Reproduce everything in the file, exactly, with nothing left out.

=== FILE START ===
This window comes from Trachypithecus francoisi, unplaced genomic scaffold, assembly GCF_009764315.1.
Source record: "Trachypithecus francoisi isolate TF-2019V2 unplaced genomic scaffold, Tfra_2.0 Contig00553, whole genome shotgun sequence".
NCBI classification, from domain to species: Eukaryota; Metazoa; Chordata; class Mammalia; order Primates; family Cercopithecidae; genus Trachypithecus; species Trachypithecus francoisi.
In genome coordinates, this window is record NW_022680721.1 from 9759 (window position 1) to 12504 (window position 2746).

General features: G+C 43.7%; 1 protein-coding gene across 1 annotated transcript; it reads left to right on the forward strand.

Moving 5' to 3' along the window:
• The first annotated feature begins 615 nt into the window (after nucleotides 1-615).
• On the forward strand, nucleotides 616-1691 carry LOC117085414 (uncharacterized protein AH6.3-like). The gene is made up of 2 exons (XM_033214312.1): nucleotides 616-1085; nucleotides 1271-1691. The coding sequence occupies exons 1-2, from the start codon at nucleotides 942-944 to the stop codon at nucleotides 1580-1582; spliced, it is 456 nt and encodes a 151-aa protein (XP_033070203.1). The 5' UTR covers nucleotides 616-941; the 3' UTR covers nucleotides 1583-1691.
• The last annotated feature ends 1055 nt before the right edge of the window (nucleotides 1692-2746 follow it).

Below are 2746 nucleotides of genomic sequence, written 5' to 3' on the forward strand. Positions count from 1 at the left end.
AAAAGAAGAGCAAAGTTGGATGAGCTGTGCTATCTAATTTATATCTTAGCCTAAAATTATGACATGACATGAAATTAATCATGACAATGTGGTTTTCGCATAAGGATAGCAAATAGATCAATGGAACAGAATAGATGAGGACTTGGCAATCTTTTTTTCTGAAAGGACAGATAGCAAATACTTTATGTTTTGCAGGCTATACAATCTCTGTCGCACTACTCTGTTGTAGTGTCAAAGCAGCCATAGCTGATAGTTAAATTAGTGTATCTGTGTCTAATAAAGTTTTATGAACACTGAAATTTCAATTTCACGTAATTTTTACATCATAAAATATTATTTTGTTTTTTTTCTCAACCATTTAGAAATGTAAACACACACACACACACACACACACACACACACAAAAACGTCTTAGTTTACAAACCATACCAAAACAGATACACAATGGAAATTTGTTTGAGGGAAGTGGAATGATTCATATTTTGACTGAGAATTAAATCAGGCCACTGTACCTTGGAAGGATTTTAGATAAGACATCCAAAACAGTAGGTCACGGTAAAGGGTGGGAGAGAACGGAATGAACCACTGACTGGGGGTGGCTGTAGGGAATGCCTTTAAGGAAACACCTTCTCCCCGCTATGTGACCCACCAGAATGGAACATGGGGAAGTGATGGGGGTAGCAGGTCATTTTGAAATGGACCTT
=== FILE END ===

This window comes from Trachypithecus francoisi, unplaced genomic scaffold, assembly GCF_009764315.1.
Source record: "Trachypithecus francoisi isolate TF-2019V2 unplaced genomic scaffold, Tfra_2.0 Contig00553, whole genome shotgun sequence".
NCBI classification, from domain to species: Eukaryota; Metazoa; Chordata; class Mammalia; order Primates; family Cercopithecidae; genus Trachypithecus; species Trachypithecus francoisi.
In genome coordinates, this window is record NW_022680721.1 from 9759 (window position 1) to 12504 (window position 2746).

General features: G+C 43.7%; 1 protein-coding gene across 1 annotated transcript; it reads left to right on the forward strand.

Moving 5' to 3' along the window:
• The first annotated feature begins 615 nt into the window (after nucleotides 1-615).
• On the forward strand, nucleotides 616-1691 carry LOC117085414 (uncharacterized protein AH6.3-like). The gene is made up of 2 exons (XM_033214312.1): nucleotides 616-1085; nucleotides 1271-1691. The coding sequence occupies exons 1-2, from the start codon at nucleotides 942-944 to the stop codon at nucleotides 1580-1582; spliced, it is 456 nt and encodes a 151-aa protein (XP_033070203.1). The 5' UTR covers nucleotides 616-941; the 3' UTR covers nucleotides 1583-1691.
• The last annotated feature ends 1055 nt before the right edge of the window (nucleotides 1692-2746 follow it).

Below are 2746 nucleotides of genomic sequence, written 5' to 3' on the forward strand. Positions count from 1 at the left end.
AAAAGAAGAGCAAAGTTGGATGAGCTGTGCTATCTAATTTATATCTTAGCCTAAAATTATGACATGACATGAAATTAATCATGACAATGTGGTTTTCGCATAAGGATAGCAAATAGATCAATGGAACAGAATAGATGAGGACTTGGCAATCTTTTTTTCTGAAAGGACAGATAGCAAATACTTTATGTTTTGCAGGCTATACAATCTCTGTCGCACTACTCTGTTGTAGTGTCAAAGCAGCCATAGCTGATAGTTAAATTAGTGTATCTGTGTCTAATAAAGTTTTATGAACACTGAAATTTCAATTTCACGTAATTTTTACATCATAAAATATTATTTTGTTTTTTTTCTCAACCATTTAGAAATGTAAACACACACACACACACACACACACACACACACAAAAACGTCTTAGTTTACAAACCATACCAAAACAGATACACAATGGAAATTTGTTTGAGGGAAGTGGAATGATTCATATTTTGACTGAGAATTAAATCAGGCCACTGTACCTTGGAAGGATTTTAGATAAGACATCCAAAACAGTAGGTCACGGTAAAGGGTGGGAGAGAACGGAATGAACCACTGACTGGGGGTGGCTGTAGGGAATGCCTTTAAGGAAACACCTTCTCCCCGCTATGTGACCCACCAGAATGGAACATGGGGAAGTGATGGGGGTAGCAGGTCATTTTGAAATGGACCTT